Country Garden reopens high-yield market with $300 million issue

Chinese property developer Country Garden issues Asia's first true high-yield bond in 14 months with an 11.75% five-year deal arranged by J.P. Morgan.

Country Garden laid the strongest claim yet to being the first Asian borrower to re-open Asia's high-yield bond market when it priced a five-year deal arranged by J.P. Morgan yesterday.

It is the first stand-alone Asian high-yield corporate deal since Indian mining group Vedanta Resources raised $1.25 billion in June 2008. Last month, sub-investment grade Indonesian retailer Matahari Putra Prima completed a successful bond exchange, which included a substantial issue of new notes, and Indonesian state-owned power company PLN raised $750 million with a 10-year deal.

But, Country Garden's issue is the clearest sign so far that the high-yield market is open for Asian borrowers with a compelling story and, perhaps, a fan base.  Simply, it is a high-yield issue with no caveats or qualifications attached.

The rule 144A, regulation S issue pays a coupon of 11.75%, which was at the tight end of the 11.75%-12% range indicated during early investor soundings, and was re-offered at par. The final maturity date is September 10, 2014.

Although there is no early call provision, Country Garden has the option to redeem the notes with the consent of holders at any time throughout the life of the bond by paying a premium. The bonds rank pari passu with the company's other existing senior unsecured obligations, including its $600 million 2.5% convertible bond, which may become due in February 2011 if investors exercise their put options.

Brayan Lai, credit analyst at Calyon, reckoned the deal was cheap compared to seasoned high-yield issues such as the Agile 2013 and Shimao 2016, both issued by Chinese property companies and both offered at a yield of around 10.80% at the beginning of the week; while another comparable, Road King, with property interests as well as a toll road business, was trading at a yield of 11.40%.

After pricing last night, the Country Garden bonds immediately traded up half-a-percentage point to 100.5, yielding about 11.5%.

The primary market process took just two days, and by the end of it the order book amounted to $800 million and bonds were allocated to 70 separate accounts. Asian investors, up to two-thirds of which were based in Hong Kong, bought 65% of the deal, while the remaining 35% was distributed evenly between the US and Europe, according to a source familiar with transaction. Asset managers, including long-only funds and hedge funds, took 55%, retail bought 25% and the balance was sold to insurance companies and other institutional investors.

Moody's Investors Service assigned a Ba3 rating with a negative outlook to the senior unsecured bonds, while reaffirming Country Garden's corporate family rating at Ba2, also with a negative outlook. "The bond rating has been lowered by one notch to reflect the risks of legal and structural subordination, as subsidiary and secured debts are expected to remain above 20% of the company's total assets", said Moody's in a note released on Tuesday.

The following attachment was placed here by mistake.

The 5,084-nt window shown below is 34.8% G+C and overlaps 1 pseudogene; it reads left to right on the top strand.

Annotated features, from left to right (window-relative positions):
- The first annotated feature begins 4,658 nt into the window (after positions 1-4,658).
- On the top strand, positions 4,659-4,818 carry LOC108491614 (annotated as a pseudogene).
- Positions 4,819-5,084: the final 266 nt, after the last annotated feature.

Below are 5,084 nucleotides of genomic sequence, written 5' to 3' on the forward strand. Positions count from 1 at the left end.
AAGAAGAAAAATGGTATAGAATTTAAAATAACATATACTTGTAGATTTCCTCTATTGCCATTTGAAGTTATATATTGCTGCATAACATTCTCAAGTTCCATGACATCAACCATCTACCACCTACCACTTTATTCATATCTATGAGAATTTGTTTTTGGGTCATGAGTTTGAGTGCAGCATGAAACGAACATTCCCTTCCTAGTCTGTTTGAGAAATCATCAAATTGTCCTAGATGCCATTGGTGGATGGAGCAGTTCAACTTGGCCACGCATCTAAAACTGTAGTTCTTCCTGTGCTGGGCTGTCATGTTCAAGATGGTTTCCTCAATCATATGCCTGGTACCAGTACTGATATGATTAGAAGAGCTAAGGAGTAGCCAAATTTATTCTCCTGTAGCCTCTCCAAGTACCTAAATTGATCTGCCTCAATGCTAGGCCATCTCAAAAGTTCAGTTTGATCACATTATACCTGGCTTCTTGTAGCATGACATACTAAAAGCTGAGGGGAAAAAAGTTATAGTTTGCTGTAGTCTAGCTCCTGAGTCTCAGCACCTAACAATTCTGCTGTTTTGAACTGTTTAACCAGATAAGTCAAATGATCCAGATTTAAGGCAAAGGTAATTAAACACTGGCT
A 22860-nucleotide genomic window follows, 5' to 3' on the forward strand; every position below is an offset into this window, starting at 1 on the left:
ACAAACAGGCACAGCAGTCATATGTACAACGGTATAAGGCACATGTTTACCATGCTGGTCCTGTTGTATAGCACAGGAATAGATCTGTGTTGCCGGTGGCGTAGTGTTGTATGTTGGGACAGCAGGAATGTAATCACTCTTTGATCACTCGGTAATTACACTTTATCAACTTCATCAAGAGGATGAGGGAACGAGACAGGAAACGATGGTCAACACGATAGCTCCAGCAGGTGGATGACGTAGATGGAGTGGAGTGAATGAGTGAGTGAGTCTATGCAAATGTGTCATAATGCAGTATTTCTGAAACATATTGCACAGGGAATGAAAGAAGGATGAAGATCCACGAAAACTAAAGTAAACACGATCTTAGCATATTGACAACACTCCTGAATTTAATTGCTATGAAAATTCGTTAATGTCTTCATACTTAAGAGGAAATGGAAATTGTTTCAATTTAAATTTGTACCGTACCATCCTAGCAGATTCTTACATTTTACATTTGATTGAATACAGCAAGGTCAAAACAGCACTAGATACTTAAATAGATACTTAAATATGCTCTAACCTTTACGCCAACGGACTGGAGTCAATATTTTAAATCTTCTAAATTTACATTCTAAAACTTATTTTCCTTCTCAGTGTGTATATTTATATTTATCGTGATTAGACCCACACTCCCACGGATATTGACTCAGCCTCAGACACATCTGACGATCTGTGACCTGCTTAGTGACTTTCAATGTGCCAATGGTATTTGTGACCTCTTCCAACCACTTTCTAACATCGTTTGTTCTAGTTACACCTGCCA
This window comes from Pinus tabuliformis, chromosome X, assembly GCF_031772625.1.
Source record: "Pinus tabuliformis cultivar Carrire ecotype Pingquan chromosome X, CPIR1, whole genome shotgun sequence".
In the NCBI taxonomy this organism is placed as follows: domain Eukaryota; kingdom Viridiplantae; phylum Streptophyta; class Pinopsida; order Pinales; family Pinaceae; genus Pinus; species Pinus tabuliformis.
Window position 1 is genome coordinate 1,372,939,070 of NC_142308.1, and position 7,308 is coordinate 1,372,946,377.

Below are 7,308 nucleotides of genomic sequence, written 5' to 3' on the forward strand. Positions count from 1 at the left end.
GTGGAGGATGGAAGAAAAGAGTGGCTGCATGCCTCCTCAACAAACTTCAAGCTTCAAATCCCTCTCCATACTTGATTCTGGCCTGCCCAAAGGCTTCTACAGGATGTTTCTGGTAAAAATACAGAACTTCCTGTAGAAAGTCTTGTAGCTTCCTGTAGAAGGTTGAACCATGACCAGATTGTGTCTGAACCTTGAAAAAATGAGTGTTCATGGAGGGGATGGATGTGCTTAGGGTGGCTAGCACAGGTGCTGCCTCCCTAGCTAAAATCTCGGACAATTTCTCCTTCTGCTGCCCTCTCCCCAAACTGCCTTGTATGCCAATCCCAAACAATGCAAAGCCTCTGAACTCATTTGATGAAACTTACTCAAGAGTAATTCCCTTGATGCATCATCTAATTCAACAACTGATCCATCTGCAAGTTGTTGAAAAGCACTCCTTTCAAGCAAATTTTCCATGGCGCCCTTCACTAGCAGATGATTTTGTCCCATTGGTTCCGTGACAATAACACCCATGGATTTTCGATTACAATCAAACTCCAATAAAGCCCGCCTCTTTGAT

Standard & Poor's said that it is likely to lower its rating on the issue to BB- (equivalent to the Moody's rating) from BB, and also threatened to lower the rating on the issuer a notch if the deal size exceeded $500 million, due to concerns about the company's "leveraged funding structure".  

Proceeds from the bonds will be used for the repayment of an outstanding $35 million debt owed to CITIC Ka Wah Bank Ltd, to fund property developments in mainland China and for general corporate purposes.

Set up in China in 1997 and listed in Hong Kong in April 2007, Country Garden Holdings is one of the leading property developers on the Chinese mainland.

The company has large suburban property development projects in the Guangdong Province and its "low land costs and pricing flexibility have resulted in stable sales performance through the down cycle," said Peter Choy, a Moody's vice president and senior credit officer.

Long-term property demand by China's growing middle class, especially for affordable housing with value-added services in integrated townships, also suits the company's business model.

Moody's downgraded Country Garden's corporate rating from Ba1 on April 22, 2009. The release of the company's half-year results for the period to June 30 had no impact on its ratings, the agency said at the end of last month.

Country Garden's contracted property sales grew by 30% year-on-year to 1.92 million square metres during the period, but its average selling price declined from Rmb8,012 ($1,173) per square metre to Rmb4,973. According to Moody's the decline in the selling price was anticipated as the company had fewer villas to sell and had experienced downward pressure on sales prices in its projects outside Guangdong Province. As a result, the gross profit margin and the Ebitda margin narrowed to 31.9% and 28.9% respectively.

"At the same time, Country Garden has addressed this pressure on its profit margins by focusing more on developments in Guangdong Province, where selling prices are more favourable," said Choy. It aims to generate at least 70% of its sales from Guangdong Province in the next two years. Also, the company's "liquidity position remains adequate for the next 12 months, and it has a target of maintaining an average unrestricted cash balance of Rmb3.0 billion," said Choy.

Yet, Moody's believe that Country Garden's key credit metrics for the next one to two years, including a debt-to-total capitalisation ratio of 45%-50%, debt-to-Ebitda of 3.5x -4.5x, and Ebitda-to-interest of 3.5x-4.0x, are still at the weaker end of the range for its current corporate family rating of Ba2.

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